The European funds of the Recovery, Transformation and Resilience Plan are vital to the Spanish economy. This is reflected in government budget plans and estimates of its impact as a catalyst for the economy. For this reason, the independent authority for fiscal responsibility (AIREF) criticized the executive on Tuesday for missing data. “The government believes that there is sufficient information. While there is a lot, in our opinion it is very disaggregated and scattered. Knowing the real impact on the economy requires a different kind of information. Until it is deployed, it is difficult to continue, ”accused Cristina Herrero, President of Airef, this Tuesday.
With the information available, Herrero says the task of monitoring and predicting the impact that the arrival of European manna will have is complicated. “It is very difficult to assess the economic impact, although we have already revised down our forecasts for the multiplier of these investments due to the most unfavorable circumstances at the moment,” added the President of the body that oversees the public accounts in Santander, during their participation at the seminar organized by the Association of Economic Information Journalists (APIE) at the Menéndez Pelayo International University (UIMP). In addition to this reduction in the multiplier effect, Airef is also delaying the impact of the funds on the final years of the plan, an oxygen cylinder that will not be felt heavily until at least 2023.
Meanwhile, the government is sticking to its position: there is enough information. This is partly correct, as data on amounts granted, committed or transferred to the Autonomous Communities are regularly transmitted. However, the gap arises when it comes to supplementing this with actual spending figures. That is, the implementation that has already reached street level and has a multiplier effect on the local economy. There, the Airef delegates tasks to both the executive and the autonomies.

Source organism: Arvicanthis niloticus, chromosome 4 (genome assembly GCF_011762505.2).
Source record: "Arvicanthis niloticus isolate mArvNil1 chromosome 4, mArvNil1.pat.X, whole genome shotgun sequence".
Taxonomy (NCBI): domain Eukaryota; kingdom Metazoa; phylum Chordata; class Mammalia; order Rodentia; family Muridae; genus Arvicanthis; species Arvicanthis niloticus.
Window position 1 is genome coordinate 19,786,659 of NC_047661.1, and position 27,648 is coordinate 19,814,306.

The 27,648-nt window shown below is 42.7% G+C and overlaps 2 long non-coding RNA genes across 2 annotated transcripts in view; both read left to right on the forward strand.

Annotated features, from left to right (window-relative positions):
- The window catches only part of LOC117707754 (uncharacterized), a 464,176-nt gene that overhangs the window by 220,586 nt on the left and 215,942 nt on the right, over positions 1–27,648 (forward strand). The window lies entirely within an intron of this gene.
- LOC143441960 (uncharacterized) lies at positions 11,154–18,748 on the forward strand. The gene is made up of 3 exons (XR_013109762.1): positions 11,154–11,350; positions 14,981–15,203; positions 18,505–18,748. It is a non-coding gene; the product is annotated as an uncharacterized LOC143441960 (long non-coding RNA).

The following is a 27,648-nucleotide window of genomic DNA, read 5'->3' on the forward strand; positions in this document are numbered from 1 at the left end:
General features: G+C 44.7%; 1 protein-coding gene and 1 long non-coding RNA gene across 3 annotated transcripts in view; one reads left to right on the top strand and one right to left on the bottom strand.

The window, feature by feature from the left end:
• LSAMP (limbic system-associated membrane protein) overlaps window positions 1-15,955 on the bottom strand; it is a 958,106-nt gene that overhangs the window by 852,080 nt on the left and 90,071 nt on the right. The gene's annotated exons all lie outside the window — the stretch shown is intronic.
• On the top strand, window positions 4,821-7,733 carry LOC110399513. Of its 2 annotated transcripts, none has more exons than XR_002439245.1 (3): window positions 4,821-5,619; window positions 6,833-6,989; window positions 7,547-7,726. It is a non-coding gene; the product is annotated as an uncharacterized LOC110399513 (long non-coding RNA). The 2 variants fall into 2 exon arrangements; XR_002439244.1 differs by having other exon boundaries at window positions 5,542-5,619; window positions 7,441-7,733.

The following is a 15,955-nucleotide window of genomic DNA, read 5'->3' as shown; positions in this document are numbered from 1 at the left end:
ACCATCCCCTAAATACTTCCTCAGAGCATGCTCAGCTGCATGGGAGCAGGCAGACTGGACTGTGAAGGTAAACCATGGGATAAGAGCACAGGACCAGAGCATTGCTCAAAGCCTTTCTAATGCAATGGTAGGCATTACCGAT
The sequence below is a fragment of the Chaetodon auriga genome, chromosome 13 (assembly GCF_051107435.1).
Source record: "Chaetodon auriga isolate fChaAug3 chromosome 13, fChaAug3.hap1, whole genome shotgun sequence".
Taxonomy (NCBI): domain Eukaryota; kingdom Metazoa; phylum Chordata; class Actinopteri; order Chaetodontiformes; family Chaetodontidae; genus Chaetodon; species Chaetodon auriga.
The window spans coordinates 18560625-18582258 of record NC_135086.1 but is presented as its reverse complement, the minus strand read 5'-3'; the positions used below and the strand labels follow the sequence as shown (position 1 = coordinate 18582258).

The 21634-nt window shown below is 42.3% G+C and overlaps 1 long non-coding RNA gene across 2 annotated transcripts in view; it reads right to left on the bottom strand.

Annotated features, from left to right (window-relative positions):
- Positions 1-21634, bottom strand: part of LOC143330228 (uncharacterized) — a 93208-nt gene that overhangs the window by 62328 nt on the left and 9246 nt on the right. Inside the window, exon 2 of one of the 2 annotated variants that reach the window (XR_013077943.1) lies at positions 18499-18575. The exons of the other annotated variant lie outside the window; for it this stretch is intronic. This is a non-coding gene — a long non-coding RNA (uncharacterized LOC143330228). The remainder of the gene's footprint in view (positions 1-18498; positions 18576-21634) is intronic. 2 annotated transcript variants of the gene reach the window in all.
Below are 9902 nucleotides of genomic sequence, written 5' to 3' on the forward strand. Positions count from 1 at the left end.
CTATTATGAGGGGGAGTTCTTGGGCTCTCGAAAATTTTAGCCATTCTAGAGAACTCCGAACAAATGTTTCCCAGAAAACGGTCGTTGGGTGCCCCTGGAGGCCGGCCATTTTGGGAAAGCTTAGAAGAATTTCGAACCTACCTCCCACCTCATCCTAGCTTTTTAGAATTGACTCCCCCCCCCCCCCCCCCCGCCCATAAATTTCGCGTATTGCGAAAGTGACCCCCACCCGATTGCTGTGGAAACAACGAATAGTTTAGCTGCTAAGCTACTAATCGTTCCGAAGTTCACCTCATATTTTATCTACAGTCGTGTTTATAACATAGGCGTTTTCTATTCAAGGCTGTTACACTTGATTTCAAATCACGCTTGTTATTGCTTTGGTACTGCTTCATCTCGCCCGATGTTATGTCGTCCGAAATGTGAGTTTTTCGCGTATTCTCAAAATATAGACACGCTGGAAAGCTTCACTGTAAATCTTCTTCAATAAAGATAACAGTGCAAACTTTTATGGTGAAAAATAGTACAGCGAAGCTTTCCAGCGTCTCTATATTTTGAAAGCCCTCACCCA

“It is true that the level of information is very detailed in terms of budget and the degree of execution is high. What’s happening is that an important part is transfers, so the communities are the ones who manage those resources and have to bear the costs. For this reason, we ask for execution information from the central administration and the autonomous communities that encounter various administrative problems,” Herrero explained. In addition, he clarified that public administration needs resources to deal with this tsunami: “They have scarce resources in many cases to take care of the traditional structural funds and also those of the next generation”.
increase the debt bill
The President of Airef used her participation in the UIMP summer courses to explain the work of the organisation. Repeating the need for Spain to establish a fiscal strategy and a credible and gradual deleveraging process. And to point out that the new economic environment will be expensive for the state: as interest rates rise, “the cost of the state debt will increase by another 12,000 or 14,000 million” by 2025, encoded Herrero. The agency already calculated a few months ago that this liability expense has risen to 20 billion for the period 2022-2025, an amount that continues to grow.
These calculations are full of nuances, as Herrero emphasized in his speech: “Everything will depend on how consistent the ECB is with the anti-fragmentation tool [de la deuda de los países de la zona euro] and the revision of tariffs”. The ups and downs of the markets in the last few weeks following the Eurobank announcements and nuances of the measures to be implemented serve as an example on this point.
He also explained the positive and negative impact of inflation on deficit correction. In the short term, the collection increases, which is favorable. In the medium term, however, it will incur additional costs through higher pension payments and higher interest costs on the debt. It turned out that if the pension payments are extrapolated using the CPI, each inflation point costs 1,500 million euros. And there’s 65,000 million in debt associated with the price hike, with each point accounting for an additional 700 million in interest payments. This, together with the current uncertainty and the foreseeable return to community fiscal rules, puts Spain in a precarious position with a deficit and above-average debt. “The structural deficit has increased by half a point compared to before the crisis,” explained the President of Airef.